Hi,

I apologize because my statement is wrong or at least unclear. AFAIK, there is no centralized Julia GPGPU programming guide for beginners, and it is almost impossible to learn GPGPU only from Julia based documentation.

What I wanted to say is that Julia GPU tools (especially CUDANative.jl) makes GPGPU learning much easier an efficient in different ways:

- Large reduction of the GPGPU setup cost compared to C/C++ CUDA programming where you have to make all the compilation/installation setup (environement.CMake, test of driversā¦). On my ubuntu system, once I have installed the CUDA tookit package (apt-get install nvidia-cuda-toolkit), everything works nicely from Julia.
- Nice integration with Julia native Arrays: the syntax to create and transfer a Julia Array to the GPU and the copy back to the CPU is transparent and intuitive:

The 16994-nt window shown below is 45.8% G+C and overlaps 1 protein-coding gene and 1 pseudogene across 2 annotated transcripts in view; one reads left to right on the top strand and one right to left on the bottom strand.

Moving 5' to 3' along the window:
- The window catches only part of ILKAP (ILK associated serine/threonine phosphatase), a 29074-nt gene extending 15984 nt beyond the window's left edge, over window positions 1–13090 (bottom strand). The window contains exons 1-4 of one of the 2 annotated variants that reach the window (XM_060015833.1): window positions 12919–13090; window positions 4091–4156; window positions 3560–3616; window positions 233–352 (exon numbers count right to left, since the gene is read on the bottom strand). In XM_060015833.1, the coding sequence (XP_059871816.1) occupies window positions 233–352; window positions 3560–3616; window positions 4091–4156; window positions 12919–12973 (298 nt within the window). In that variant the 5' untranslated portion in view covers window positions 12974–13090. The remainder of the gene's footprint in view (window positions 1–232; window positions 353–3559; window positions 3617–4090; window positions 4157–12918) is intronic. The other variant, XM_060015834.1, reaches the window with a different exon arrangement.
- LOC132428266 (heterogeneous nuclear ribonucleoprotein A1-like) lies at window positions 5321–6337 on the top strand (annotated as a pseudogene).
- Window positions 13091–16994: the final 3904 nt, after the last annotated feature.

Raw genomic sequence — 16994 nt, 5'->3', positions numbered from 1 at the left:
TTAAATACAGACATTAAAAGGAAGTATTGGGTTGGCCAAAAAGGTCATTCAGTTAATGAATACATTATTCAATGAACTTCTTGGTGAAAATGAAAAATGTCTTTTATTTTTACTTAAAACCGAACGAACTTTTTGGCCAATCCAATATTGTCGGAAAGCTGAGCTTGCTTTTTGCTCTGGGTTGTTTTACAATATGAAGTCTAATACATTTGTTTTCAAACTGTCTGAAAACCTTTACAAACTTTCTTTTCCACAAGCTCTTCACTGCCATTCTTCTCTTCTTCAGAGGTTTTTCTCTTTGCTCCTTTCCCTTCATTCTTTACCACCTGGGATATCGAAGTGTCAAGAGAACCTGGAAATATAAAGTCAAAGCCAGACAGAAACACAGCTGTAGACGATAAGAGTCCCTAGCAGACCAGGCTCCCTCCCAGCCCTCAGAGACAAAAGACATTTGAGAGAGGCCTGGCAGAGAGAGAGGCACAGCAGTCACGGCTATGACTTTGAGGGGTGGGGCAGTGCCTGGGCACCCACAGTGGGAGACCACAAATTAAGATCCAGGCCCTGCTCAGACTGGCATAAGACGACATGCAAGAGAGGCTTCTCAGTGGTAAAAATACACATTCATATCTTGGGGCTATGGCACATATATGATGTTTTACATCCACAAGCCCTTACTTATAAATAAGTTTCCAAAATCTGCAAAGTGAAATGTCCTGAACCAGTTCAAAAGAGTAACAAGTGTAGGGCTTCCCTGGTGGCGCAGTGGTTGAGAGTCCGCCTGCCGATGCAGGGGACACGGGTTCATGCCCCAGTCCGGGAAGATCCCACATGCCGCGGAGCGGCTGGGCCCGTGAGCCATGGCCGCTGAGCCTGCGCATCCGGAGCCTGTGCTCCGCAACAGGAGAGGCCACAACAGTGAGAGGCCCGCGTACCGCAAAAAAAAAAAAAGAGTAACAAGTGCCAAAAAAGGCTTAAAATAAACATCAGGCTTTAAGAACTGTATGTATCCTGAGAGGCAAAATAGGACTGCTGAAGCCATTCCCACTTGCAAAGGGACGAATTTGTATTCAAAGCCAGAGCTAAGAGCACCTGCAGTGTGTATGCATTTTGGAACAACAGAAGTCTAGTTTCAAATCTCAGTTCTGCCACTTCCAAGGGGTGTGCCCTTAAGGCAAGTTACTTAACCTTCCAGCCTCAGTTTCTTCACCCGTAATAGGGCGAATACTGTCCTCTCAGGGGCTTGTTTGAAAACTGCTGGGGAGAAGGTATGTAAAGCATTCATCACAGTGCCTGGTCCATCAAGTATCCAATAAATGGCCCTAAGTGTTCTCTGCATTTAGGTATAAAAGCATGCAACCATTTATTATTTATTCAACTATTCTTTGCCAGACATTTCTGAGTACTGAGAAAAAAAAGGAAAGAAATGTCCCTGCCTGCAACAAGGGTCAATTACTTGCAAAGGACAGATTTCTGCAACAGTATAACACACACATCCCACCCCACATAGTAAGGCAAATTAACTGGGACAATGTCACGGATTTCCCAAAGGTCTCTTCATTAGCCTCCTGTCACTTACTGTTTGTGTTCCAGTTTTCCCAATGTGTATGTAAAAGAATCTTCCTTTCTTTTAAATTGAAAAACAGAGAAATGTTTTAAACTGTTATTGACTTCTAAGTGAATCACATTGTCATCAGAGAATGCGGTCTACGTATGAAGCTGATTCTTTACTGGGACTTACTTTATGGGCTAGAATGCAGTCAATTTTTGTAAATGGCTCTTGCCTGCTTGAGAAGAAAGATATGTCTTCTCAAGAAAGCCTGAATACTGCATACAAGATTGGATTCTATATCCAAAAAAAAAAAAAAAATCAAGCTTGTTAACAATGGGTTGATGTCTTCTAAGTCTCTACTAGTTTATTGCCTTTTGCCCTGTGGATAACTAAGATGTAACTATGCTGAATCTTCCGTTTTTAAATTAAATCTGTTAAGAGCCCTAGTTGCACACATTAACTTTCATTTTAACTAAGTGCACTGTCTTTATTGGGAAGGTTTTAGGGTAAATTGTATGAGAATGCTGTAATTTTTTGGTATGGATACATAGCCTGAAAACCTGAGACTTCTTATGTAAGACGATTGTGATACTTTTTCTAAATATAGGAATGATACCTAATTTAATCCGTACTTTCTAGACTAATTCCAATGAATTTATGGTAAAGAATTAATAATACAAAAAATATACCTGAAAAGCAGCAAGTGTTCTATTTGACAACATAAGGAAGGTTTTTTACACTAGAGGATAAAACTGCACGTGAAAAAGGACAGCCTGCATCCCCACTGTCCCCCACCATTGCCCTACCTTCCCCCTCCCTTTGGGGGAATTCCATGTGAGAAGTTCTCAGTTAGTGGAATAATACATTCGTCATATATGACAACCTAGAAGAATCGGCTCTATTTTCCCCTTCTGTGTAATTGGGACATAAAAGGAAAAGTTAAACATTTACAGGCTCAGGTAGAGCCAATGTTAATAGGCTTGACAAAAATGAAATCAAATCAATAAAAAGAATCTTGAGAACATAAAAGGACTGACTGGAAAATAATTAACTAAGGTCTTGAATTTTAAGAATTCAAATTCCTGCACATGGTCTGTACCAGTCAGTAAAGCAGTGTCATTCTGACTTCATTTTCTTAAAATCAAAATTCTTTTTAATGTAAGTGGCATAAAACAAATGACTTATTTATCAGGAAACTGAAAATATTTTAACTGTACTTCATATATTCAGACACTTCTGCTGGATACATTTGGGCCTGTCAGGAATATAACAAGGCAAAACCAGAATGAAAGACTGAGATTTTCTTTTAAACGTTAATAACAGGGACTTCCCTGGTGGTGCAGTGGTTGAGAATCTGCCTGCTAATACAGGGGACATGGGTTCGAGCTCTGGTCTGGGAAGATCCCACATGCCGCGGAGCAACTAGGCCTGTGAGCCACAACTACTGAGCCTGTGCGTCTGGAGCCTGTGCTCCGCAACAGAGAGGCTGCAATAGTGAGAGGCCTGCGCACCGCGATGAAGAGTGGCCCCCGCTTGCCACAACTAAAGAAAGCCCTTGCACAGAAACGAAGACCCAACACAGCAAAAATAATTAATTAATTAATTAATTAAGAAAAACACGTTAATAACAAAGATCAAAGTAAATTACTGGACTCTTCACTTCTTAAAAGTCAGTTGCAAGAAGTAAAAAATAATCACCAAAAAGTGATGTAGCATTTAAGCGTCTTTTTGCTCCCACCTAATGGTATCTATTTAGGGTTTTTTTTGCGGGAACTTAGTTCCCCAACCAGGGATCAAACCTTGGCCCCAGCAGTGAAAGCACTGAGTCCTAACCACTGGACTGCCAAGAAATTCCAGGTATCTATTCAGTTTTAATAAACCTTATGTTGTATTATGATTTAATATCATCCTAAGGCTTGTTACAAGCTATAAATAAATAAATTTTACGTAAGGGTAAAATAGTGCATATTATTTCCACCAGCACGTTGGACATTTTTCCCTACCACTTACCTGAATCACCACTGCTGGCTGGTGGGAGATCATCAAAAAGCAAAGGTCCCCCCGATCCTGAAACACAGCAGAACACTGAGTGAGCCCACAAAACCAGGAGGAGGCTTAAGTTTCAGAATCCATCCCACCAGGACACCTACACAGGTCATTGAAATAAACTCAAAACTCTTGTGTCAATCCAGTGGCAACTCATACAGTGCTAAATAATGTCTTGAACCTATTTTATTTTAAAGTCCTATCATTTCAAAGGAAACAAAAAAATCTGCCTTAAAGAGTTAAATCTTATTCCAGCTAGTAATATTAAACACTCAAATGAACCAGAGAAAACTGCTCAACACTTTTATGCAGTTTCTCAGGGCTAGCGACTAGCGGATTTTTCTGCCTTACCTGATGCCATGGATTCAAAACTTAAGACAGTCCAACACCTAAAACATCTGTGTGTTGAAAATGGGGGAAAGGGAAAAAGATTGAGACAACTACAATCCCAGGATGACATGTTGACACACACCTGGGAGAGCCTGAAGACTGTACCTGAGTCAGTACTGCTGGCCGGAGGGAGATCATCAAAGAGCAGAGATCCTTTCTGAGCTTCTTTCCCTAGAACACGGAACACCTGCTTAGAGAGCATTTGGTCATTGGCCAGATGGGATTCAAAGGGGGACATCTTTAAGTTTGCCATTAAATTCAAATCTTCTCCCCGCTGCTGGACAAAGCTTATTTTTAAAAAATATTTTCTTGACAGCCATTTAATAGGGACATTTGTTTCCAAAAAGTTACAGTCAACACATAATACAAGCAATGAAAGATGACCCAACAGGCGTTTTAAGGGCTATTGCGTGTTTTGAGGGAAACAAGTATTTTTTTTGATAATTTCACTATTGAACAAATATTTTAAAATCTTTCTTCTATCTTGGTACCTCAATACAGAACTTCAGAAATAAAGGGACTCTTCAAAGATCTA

```
n=1024
a=ones(Float32,n,n) # normal CPU matrix of float
d_a = CuArray(a) # copy to a GPU
copyto!(a,d_a) # copy back from CPU to GPU
```

- Compared to C/C++ dynamic language like Julia (this is also true for PyCUDA) accelerates experiments on optimal threads and block numbers.
- CUDA kernels syntax is Julia syntax for arrays (real multi-dim arrays). For example, compare the (excellent)

Mark Harris tutorials nvidia_transpose, example to its Julia translation:

```
__global__ void copySharedMem(float *odata, const float *idata)
{
__shared__ float tile[TILE_DIM * TILE_DIM];
int x = blockIdx.x * TILE_DIM + threadIdx.x;
int y = blockIdx.y * TILE_DIM + threadIdx.y;
int width = gridDim.x * TILE_DIM;
for (int j = 0; j < TILE_DIM; j += BLOCK_ROWS)
tile[(threadIdx.y+j)*TILE_DIM + threadIdx.x] = idata[(y+j)*width + x];
__syncthreads();
for (int j = 0; j < TILE_DIM; j += BLOCK_ROWS)
odata[(y+j)*width + x] = tile[(threadIdx.y+j)*TILE_DIM + threadIdx.x];
}
```

with CUDAnative:

```
function kernel_transpose_tile_shared_bank!(target,source)